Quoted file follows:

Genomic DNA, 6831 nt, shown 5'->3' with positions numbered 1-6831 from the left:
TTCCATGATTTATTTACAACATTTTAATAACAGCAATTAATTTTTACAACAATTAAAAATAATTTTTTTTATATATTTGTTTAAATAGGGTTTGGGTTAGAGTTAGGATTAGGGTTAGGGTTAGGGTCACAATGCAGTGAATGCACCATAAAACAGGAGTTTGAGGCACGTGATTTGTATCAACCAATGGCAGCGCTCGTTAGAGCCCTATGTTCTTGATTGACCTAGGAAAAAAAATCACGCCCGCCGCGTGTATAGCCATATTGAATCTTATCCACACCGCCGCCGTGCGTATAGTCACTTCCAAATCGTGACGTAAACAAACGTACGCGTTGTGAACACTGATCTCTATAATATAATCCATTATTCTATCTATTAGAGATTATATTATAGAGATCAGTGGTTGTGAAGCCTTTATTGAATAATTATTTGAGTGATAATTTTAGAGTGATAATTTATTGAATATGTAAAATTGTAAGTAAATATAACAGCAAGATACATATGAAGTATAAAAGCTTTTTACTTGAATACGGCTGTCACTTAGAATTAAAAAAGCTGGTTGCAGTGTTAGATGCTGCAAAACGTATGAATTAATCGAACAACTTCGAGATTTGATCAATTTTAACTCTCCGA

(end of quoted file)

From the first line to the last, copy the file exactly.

Genomic DNA, 6831 nt, shown 5'->3' with positions numbered 1-6831 from the left:
TTCCATGATTTATTTACAACATTTTAATAACAGCAATTAATTTTTACAACAATTAAAAATAATTTTTTTTATATATTTGTTTAAATAGGGTTTGGGTTAGAGTTAGGATTAGGGTTAGGGTTAGGGTCACAATGCAGTGAATGCACCATAAAACAGGAGTTTGAGGCACGTGATTTGTATCAACCAATGGCAGCGCTCGTTAGAGCCCTATGTTCTTGATTGACCTAGGAAAAAAAATCACGCCCGCCGCGTGTATAGCCATATTGAATCTTATCCACACCGCCGCCGTGCGTATAGTCACTTCCAAATCGTGACGTAAACAAACGTACGCGTTGTGAACACTGATCTCTATAATATAATCCATTATTCTATCTATTAGAGATTATATTATAGAGATCAGTGGTTGTGAAGCCTTTATTGAATAATTATTTGAGTGATAATTTTAGAGTGATAATTTATTGAATATGTAAAATTGTAAGTAAATATAACAGCAAGATACATATGAAGTATAAAAGCTTTTTACTTGAATACGGCTGTCACTTAGAATTAAAAAAGCTGGTTGCAGTGTTAGATGCTGCAAAACGTATGAATTAATCGAACAACTTCGAGATTTGATCAATTTTAACTCTCCGA